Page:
Pebbles of Pain
by: Liz Giertz
The glory of God in this woman is a beautiful thing. His healing work in her is powerful. I hope you’re as touched by the testimony and words of Liz Giertz as I am ~ even more so! She is a co-laborer in the cause for Christ as she leads women on military bases. She writes powerful, impacting words on her blog (noted at the end), and today she brings her power-packed words of God’s healing touch to these pages. It’s my hope you’re changed, even just a little, by what Liz shares. And don’t forget to pass this link along. Someone right beside you may find hope in the midst.
I recently recognized a bad habit I have developed.
I had finally arrived at the point where I needed to ask for professional help parenting my son.
But within minutes of reaching out, I learned that an acquaintance of mine had suffered a tremendous loss. Her full-term baby had died just hours before she was scheduled for an induction.
Instantly my perspective changed and I felt foolish for feeling so helpless in my own situation. I thought I just needed to suck it up and move on. My struggle with a distraught seven-year-old seemed like a tiny pebble compared to the burden she was carrying.
The realization that others’ problems far outweigh our own can bring a certain helpful perspective. But it can also be dangerous if it causes us to ignore the load we haul. That danger comes in denying the existence of our own pain.
Denying the hurt only delays healing.
The longer we live the more hurt we accumulate. It doesn’t matter if it is heaped on us all at once or stone by stone. If we don’t heal our hurts, the heaviness becomes more than we can bear.
For more than twenty years, I had been hiding my hurts, tucking little pebbles of pain into the pockets of my life. Pretending they didn’t exist because in my mind their magnitude paled in comparison to what others carried.
Sure my parents divorced, but it happened after I left home and they were still (mostly) friendly.
Yes, I was raped, but it wasn’t violent and I didn’t press charges.
I’m a combat veteran, but it wasn’t like I was out patrolling nightly with the Rangers.
Several of my classmates were Killed In Action, but other people lost husbands and best friends.
I had a miscarriage, but it was so early we hadn’t even told anybody yet.
My husband is gone for a year, but he’s only in Kuwait this time.
My Daddy died, but I’d been expecting it because he really didn’t take care of himself the way he should have.
My kids may be difficult, but at least they are healthy and here with me.
I had been refusing to acknowledge these hurts carried any weight at all, but the more I hid, the heavier they became. I shamed myself into believing I had no right to my feelings because I was so blessed. I refrained from seeking help because others needed it so much more.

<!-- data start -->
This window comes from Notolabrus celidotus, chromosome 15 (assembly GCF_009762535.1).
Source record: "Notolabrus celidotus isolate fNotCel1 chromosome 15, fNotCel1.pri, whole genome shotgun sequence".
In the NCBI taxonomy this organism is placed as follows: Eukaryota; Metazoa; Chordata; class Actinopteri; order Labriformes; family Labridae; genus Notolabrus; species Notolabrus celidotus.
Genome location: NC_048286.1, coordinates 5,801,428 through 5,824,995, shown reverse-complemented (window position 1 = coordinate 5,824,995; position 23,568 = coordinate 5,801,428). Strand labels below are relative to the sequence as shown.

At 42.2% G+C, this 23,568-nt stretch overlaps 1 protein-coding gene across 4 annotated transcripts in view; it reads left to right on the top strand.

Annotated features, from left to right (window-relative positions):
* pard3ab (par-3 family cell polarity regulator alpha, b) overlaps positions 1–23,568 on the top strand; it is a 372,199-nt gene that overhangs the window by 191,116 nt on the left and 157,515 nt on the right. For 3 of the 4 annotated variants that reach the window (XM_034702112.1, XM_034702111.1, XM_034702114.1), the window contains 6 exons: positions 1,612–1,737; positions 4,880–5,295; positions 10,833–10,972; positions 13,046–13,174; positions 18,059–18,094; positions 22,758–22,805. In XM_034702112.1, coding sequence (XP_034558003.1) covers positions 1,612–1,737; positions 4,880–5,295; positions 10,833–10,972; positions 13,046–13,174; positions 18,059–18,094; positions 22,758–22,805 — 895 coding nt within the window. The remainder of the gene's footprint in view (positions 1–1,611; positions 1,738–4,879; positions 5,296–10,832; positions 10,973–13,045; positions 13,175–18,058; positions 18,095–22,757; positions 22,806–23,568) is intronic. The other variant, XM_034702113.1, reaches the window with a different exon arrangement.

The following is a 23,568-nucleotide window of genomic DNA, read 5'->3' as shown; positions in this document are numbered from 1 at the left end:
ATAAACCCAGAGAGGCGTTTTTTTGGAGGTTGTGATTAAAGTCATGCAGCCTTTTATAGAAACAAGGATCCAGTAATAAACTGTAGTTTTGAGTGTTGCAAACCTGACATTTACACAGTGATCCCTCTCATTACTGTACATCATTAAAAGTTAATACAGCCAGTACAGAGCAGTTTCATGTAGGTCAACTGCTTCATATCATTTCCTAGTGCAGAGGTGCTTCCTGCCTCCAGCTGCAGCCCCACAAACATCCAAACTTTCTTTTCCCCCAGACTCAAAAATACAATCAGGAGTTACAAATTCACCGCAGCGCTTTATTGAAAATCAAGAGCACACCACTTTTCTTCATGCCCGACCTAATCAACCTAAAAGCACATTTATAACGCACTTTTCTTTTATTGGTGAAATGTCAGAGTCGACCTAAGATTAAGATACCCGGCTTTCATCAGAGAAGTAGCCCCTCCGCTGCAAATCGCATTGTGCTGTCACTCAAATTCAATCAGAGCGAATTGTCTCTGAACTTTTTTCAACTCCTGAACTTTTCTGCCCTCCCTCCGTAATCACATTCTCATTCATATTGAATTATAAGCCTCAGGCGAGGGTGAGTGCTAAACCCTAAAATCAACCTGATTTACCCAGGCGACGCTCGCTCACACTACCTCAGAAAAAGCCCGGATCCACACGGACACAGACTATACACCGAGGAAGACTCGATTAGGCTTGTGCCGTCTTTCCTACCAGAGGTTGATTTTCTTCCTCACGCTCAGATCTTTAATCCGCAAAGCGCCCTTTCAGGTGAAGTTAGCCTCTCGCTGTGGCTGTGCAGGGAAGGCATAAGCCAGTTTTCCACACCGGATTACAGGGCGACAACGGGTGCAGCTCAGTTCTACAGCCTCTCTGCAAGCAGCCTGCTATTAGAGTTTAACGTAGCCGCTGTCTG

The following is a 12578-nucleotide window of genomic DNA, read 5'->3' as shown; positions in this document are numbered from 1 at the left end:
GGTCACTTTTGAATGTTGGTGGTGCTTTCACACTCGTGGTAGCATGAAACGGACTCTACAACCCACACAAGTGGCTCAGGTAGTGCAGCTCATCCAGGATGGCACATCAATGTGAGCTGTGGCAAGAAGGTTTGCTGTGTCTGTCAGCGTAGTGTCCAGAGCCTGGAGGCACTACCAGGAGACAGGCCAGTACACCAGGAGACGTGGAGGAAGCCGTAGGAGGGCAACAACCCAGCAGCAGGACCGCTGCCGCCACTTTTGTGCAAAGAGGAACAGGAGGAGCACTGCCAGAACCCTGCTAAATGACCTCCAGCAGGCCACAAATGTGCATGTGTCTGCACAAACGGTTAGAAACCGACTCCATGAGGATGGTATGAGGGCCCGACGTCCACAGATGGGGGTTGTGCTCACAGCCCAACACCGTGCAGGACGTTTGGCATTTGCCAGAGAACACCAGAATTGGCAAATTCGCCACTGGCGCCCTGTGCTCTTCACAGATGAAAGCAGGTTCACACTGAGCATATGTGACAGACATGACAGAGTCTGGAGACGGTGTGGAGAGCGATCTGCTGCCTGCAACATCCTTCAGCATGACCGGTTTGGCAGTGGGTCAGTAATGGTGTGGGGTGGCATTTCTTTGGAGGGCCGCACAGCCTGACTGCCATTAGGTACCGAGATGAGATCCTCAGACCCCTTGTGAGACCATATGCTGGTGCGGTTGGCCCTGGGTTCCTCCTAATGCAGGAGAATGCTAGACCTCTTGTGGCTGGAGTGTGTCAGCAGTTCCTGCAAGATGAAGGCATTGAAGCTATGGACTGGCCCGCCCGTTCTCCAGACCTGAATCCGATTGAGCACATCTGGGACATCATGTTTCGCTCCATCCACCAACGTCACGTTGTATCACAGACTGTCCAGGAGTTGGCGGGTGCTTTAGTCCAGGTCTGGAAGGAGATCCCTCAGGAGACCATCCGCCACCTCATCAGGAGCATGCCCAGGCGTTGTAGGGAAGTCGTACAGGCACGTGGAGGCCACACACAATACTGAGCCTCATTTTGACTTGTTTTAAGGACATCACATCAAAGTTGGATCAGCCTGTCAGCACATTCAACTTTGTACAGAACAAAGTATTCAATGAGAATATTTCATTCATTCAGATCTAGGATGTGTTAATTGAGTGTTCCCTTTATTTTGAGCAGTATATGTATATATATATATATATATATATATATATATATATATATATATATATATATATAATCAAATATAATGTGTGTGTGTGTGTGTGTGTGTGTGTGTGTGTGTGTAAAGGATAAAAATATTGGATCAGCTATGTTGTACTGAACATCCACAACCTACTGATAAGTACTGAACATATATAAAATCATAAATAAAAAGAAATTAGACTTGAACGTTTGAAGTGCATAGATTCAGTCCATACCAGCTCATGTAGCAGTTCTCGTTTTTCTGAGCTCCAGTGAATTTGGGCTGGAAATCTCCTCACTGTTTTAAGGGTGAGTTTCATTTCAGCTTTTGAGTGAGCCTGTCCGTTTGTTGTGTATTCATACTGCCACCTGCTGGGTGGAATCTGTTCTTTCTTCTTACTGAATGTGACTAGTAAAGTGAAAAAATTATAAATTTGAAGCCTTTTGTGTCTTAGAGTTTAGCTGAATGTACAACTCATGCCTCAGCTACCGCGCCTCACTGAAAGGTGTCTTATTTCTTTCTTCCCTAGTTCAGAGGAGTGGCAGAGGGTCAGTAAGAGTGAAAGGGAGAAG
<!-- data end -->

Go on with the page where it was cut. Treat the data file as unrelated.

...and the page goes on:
I nearly wound up buckling under the burden. When it got that far, I was left wondering what happened, struggling to pinpoint a single event worthy of causing the collapse, unaware of the cumulative toll so many “minor” traumas had taken.
I couldn’t heal because I had refused to feel.
God doesn’t distinguish between our dilemmas. He doesn’t classify our catastrophes. He doesn’t even prioritize our pain. He certainly doesn’t make us wait until we’ve filled a wheelbarrow with pebbles of pain before He pledges to help. He doesn’t say He will only help when we have a boulder-sized burden.
He simply says to cast our burdens on Him because He cares for us (1 Peter 5:7).
Every single one of them. Any time of the day or night. But we cannot cast our cares on Him if we are too busy hiding them.
Accelerate healing by acknowledging the hurt and accepting help.
So now, one by one, I’m unpacking the painful pebbles and allowing myself to acknowledge the hurt without judgement or shame for those feelings. I’m reaching out to some amazing people God has placed in my life to help me work through the damage that was done. And I’m finally beginning to heal.
I hope you’ll join me.
Maybe my burdens sound heavy to you or perhaps they look like a cakewalk compared to what you’ve endured. Either way, we aren’t called to compare our cares but rather to love and serve each other. So, if there is any way I can help you, please don’t hesitate to reach out. Because by bearing each other’s burdens we fulfill the law of Christ (Galatians 6:2) and glorify our Father in Heaven.
~ About Liz
Liz Giertz is a Veteran turned Army wife and mom to two boisterous boys who call FT Hood, Texas home for now. She is passionate about encouraging women to overcome the MESSES and embrace the MEMORIES as they become the MASTERPIECES God created them to be. You can connect with her on her blog, My Messy Desk , as well as on Facebook , or Twitter .